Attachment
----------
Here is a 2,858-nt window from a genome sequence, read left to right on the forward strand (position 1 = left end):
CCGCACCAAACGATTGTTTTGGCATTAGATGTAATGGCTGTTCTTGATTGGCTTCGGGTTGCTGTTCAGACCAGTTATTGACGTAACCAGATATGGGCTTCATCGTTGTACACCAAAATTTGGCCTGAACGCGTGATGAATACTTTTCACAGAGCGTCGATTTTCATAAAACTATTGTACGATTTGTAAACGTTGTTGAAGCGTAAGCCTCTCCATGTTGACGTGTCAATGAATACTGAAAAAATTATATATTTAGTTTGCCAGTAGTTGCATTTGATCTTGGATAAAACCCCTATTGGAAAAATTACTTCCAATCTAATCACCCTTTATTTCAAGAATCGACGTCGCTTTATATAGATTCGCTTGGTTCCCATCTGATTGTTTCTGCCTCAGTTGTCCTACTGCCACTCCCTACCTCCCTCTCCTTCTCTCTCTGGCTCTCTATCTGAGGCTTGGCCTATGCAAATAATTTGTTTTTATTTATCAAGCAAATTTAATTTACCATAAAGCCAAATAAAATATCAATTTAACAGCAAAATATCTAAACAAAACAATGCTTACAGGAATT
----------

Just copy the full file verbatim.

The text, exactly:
Here is a 2,858-nt window from a genome sequence, read left to right on the forward strand (position 1 = left end):
CCGCACCAAACGATTGTTTTGGCATTAGATGTAATGGCTGTTCTTGATTGGCTTCGGGTTGCTGTTCAGACCAGTTATTGACGTAACCAGATATGGGCTTCATCGTTGTACACCAAAATTTGGCCTGAACGCGTGATGAATACTTTTCACAGAGCGTCGATTTTCATAAAACTATTGTACGATTTGTAAACGTTGTTGAAGCGTAAGCCTCTCCATGTTGACGTGTCAATGAATACTGAAAAAATTATATATTTAGTTTGCCAGTAGTTGCATTTGATCTTGGATAAAACCCCTATTGGAAAAATTACTTCCAATCTAATCACCCTTTATTTCAAGAATCGACGTCGCTTTATATAGATTCGCTTGGTTCCCATCTGATTGTTTCTGCCTCAGTTGTCCTACTGCCACTCCCTACCTCCCTCTCCTTCTCTCTCTGGCTCTCTATCTGAGGCTTGGCCTATGCAAATAATTTGTTTTTATTTATCAAGCAAATTTAATTTACCATAAAGCCAAATAAAATATCAATTTAACAGCAAAATATCTAAACAAAACAATGCTTACAGGAATT